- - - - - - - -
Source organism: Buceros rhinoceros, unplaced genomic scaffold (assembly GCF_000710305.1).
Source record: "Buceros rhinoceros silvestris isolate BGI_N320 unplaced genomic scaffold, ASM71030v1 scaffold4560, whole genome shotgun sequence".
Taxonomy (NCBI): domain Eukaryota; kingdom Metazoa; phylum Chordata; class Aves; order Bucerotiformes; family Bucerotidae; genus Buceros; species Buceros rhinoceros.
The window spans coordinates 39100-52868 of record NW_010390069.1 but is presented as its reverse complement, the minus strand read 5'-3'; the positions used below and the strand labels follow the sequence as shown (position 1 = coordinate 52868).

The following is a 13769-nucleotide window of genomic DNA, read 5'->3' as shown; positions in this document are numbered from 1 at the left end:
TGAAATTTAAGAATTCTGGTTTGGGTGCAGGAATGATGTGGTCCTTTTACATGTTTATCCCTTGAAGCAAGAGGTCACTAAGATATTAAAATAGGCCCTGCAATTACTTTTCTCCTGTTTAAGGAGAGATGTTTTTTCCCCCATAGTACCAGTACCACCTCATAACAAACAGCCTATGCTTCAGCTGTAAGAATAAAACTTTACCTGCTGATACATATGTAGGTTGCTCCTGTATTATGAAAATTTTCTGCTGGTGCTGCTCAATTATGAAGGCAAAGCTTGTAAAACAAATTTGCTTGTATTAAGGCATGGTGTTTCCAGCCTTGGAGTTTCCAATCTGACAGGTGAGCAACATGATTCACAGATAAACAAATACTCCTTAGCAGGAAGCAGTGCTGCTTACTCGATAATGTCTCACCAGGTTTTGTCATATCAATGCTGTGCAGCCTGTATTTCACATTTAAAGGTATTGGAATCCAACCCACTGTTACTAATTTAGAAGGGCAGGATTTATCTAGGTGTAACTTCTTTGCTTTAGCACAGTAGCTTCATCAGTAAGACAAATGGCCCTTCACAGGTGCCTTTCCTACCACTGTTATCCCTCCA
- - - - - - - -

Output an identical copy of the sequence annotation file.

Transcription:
Source organism: Buceros rhinoceros, unplaced genomic scaffold (assembly GCF_000710305.1).
Source record: "Buceros rhinoceros silvestris isolate BGI_N320 unplaced genomic scaffold, ASM71030v1 scaffold4560, whole genome shotgun sequence".
Taxonomy (NCBI): domain Eukaryota; kingdom Metazoa; phylum Chordata; class Aves; order Bucerotiformes; family Bucerotidae; genus Buceros; species Buceros rhinoceros.
The window spans coordinates 39100-52868 of record NW_010390069.1 but is presented as its reverse complement, the minus strand read 5'-3'; the positions used below and the strand labels follow the sequence as shown (position 1 = coordinate 52868).

The following is a 13769-nucleotide window of genomic DNA, read 5'->3' as shown; positions in this document are numbered from 1 at the left end:
TGAAATTTAAGAATTCTGGTTTGGGTGCAGGAATGATGTGGTCCTTTTACATGTTTATCCCTTGAAGCAAGAGGTCACTAAGATATTAAAATAGGCCCTGCAATTACTTTTCTCCTGTTTAAGGAGAGATGTTTTTTCCCCCATAGTACCAGTACCACCTCATAACAAACAGCCTATGCTTCAGCTGTAAGAATAAAACTTTACCTGCTGATACATATGTAGGTTGCTCCTGTATTATGAAAATTTTCTGCTGGTGCTGCTCAATTATGAAGGCAAAGCTTGTAAAACAAATTTGCTTGTATTAAGGCATGGTGTTTCCAGCCTTGGAGTTTCCAATCTGACAGGTGAGCAACATGATTCACAGATAAACAAATACTCCTTAGCAGGAAGCAGTGCTGCTTACTCGATAATGTCTCACCAGGTTTTGTCATATCAATGCTGTGCAGCCTGTATTTCACATTTAAAGGTATTGGAATCCAACCCACTGTTACTAATTTAGAAGGGCAGGATTTATCTAGGTGTAACTTCTTTGCTTTAGCACAGTAGCTTCATCAGTAAGACAAATGGCCCTTCACAGGTGCCTTTCCTACCACTGTTATCCCTCCA